• Unlike other data captures, the Agent also tracks the "presence" of software on the machine (not just whether it was uninstalled or uninstalled)
    • This is described in more detail in the Data Aggregation section

The following fields are captured:

FieldDatatypeSample valueNotes
Productstring

Google Chrome

The title of the software that was installed/uninstalled

PublisherstringGoogle Inc.The publisher of the software that was installed/uninstalled
Versionstring55.0.2883.87The version of the software that was installed/uninstalled
Architecturestringx64The platform architecture of the software
IsUninstallinteger00 = install, 1 = uninstall

Windows

  • Software installations are read from the registry from HKLM\SOFTWARE\Microsoft\Windows\CurrentVersion\Uninstall and HKLM\SOFTWARE\Wow6432Node\Microsoft\Windows\CurrentVersion\Uninstall
  • Per-user installations are not yet supported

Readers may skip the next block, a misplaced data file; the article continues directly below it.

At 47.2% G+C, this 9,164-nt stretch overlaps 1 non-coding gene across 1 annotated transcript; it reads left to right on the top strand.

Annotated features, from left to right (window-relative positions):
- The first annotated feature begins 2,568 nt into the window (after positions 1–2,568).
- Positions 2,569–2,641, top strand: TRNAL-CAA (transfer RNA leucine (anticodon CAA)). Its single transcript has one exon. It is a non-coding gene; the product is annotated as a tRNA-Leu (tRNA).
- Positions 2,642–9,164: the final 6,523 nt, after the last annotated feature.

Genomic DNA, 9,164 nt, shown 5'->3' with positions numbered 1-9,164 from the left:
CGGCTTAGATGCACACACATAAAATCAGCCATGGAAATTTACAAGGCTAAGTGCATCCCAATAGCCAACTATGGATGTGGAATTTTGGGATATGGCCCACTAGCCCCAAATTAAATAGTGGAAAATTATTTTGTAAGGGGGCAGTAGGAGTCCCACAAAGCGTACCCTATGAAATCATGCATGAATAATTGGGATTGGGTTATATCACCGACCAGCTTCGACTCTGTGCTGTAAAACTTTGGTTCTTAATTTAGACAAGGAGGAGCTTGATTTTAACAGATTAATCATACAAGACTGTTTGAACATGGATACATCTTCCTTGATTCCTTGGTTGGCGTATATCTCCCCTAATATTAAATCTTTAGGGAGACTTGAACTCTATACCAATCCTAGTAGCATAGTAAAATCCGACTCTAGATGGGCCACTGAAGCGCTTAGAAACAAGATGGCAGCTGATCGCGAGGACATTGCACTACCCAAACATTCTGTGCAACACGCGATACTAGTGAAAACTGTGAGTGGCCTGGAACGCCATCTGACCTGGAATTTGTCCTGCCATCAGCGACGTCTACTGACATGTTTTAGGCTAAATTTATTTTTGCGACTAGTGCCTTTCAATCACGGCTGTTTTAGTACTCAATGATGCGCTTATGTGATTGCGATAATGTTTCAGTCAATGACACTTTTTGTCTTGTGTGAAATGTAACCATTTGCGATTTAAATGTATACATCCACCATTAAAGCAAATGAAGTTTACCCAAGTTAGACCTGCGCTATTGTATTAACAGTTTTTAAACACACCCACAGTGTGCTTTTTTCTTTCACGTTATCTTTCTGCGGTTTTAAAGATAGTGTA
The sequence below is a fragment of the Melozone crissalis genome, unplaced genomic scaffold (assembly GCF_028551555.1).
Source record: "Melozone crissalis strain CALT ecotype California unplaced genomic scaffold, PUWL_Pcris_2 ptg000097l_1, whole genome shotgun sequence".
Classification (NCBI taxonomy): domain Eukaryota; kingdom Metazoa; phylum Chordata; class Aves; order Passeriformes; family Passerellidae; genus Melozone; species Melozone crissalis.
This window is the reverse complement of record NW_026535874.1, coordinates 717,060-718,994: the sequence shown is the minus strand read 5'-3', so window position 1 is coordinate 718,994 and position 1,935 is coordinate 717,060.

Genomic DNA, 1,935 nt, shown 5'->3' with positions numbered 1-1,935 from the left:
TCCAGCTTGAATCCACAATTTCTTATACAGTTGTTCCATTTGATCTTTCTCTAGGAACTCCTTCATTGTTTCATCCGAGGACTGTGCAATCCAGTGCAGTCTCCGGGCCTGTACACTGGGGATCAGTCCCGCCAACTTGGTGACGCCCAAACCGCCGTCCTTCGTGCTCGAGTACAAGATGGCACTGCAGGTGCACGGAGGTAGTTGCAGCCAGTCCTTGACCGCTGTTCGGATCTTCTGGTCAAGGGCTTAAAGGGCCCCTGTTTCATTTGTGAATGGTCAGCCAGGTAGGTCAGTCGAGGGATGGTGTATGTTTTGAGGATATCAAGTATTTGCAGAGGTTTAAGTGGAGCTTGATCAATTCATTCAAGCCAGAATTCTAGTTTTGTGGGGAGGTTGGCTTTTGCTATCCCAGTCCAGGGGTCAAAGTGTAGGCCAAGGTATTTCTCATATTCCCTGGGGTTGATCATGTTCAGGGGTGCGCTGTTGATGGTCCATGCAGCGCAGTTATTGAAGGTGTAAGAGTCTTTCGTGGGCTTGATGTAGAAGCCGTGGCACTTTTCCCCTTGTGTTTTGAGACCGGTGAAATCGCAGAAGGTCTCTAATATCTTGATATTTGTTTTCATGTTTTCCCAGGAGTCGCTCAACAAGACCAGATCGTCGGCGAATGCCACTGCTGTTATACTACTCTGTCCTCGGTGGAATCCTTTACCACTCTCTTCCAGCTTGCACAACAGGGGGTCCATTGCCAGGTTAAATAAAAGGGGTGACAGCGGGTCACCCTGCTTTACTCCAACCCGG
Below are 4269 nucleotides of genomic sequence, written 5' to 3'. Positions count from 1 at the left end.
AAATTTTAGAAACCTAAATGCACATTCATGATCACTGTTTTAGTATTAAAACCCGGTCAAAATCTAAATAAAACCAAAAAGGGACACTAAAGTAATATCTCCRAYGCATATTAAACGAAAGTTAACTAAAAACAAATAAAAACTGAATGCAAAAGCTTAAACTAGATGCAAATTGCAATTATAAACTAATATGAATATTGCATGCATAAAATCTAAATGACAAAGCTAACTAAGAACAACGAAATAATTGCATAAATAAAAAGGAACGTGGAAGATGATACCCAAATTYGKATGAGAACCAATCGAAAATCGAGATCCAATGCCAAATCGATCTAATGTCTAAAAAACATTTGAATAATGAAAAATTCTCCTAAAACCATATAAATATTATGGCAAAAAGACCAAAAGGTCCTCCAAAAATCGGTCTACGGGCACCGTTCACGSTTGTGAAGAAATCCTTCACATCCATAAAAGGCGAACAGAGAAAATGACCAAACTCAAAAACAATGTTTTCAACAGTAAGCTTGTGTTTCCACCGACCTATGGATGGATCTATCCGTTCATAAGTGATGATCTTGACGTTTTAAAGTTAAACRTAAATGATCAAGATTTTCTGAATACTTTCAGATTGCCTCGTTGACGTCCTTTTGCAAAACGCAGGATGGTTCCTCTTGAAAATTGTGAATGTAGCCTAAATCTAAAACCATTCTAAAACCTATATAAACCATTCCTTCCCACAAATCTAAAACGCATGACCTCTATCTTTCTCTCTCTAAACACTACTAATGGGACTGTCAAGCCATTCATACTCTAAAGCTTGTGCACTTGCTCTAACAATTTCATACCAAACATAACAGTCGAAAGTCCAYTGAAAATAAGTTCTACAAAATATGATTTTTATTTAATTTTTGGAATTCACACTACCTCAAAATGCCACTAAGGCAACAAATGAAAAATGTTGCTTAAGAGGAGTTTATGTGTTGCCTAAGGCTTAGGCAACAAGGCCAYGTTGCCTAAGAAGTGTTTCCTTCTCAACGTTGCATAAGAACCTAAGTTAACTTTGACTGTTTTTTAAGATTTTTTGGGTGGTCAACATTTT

Linux

Note

Linux does not distinguish between O/S packages (even the kernel) and application packages. They are all software.
  • The mechanism is like Windows in that it uses polling and "Inventory.SoftwareInstallations" & "Inventory.SoftwareInstallationsLastScan" in persistent storage. However, there are 2 variants of Linux packages: RPM and Debian-style, the latter also being used for Ubuntu. The data is accessed, as it is for all operating systems, using the Software module's installation enumerator.
  • Polls are run every 120 seconds by default.
  • For RPM-based Linuxes, we enumerate through the RPM DB using the RPM API, getting the package name, version, release, vendor, and installation time.
  • For Debian-style packages, we read through the text file /var/lib/dpkg/status. Only packages that have a Status of "installed" are recorded. There is no recorded package installation time, so that is taken from the modification time of the corresponding /var/lib/dpkg/info/package_name.list file.